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Elementary School Fosters Growth in Families

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It’s 3:30 p.m. and the regular school day is ending at Campbell Elementary school. Between 9 a.m. to 3:30 p.m., Emily Koopman has no set responsibilities. However, right as 3:30 p.m. hits, she gets into action. 

Koopman is Campbell’s School Community Coordinator, which means she engages with families, running before and after school programming for students and parents alike. Campbell Elementary is a community learning center (CLC) and there are 29 public schools in Lincoln, Nebraska that operate in a similar fashion.

CLC’s main mission, Koopman noted, is to create environments for successful youth, thriving families and strong neighborhoods. At Campbell, there are free after-school clubs for students and evening adult education classes. There are also family literacy classes that meet during the school day for english language learning parents. 

One of the programs Koopman finds extremely paramount is an adult education goal-setting class. The class is 2 ½ hours long with dinner and childcare provided. According to Koopman, it gives parents a quiet place to plan their future and take control of their lives. 

“It’s just a time for those parents to really think about what their goals are, where they’re at and what resources they have. The whole point is to not just get by, but get ahead. Those classes are so awesome,” Koopman said.

Koopman believes by giving Campbell parents the ability to get things done in a productive space, parents will be more engaging with their kids at home. 

Jenna Finch, University of Nebraska-Lincoln psychology professor, can attest to this belief.

“Research shows that the earliest years are the strongest predictors of children’s outcomes,” Finch said. “The earlier that you can intervene and support kids the better that they’re going to do.”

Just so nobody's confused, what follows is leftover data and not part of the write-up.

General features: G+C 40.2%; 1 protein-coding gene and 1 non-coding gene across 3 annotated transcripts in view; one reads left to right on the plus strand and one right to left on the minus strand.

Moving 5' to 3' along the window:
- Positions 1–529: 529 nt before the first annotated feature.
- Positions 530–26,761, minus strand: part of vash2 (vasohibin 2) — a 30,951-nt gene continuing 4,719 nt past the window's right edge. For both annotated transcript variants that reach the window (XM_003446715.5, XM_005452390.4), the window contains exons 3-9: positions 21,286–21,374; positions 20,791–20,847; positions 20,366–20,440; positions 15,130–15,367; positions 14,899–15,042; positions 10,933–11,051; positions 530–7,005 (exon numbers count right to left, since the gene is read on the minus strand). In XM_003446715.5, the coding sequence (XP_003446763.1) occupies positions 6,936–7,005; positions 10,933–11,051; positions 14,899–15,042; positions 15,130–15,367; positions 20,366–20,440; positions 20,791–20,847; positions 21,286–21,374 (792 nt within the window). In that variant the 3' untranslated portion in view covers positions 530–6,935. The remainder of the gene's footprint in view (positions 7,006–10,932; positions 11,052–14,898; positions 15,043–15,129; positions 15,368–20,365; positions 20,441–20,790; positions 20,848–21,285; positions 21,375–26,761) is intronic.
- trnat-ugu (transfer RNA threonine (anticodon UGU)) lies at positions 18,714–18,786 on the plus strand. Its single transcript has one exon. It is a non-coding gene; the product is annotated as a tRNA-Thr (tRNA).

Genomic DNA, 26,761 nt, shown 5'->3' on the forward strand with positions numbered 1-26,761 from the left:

Finch is in the process of beginning her own research study, focusing on a children’s transition from second grade to third grade. She will have second graders and their parents do a variety of tasks to measure their motivation, persistence and their self-regulation skills. She will then measure outcomes when the parents and children are made to work together. 

“The idea is that kids who go into third grade with these skills that really support learning and engagement in the classroom are going to do better during this transition,” Finch said.

At Campbell Elementary, there are also transformations occurring. Koopman describes how much change she sees in students that go from Kindergarten to First grade, and how the adults grow a lot in the family literacy class. 

She believes the environment provides an easy transition for students and parents from varying socioeconomic backgrounds. One of her focuses in her position is to employ diverse staff that best represent the students.

“I think that that it is a big thing to be able to look at the adults and the leaders in your life and say ‘Oh that person looks like me’ or ‘That person speaks my language’ so that’s my job as a leader,” Koopman said. 

Although Koopman sees a lot of good in Campbell Elementary, she finds herself “scheming and dreaming” of ways the community can be strengthened.

“When I close my eyes and I think about the best community learning center of all time, I think to myself that it would be a place where everyone really feels like they have a role and no one feels overburdened,” she said. “I want to see all the students get really excited about something and for each of them to find their skill and self-identify with it.”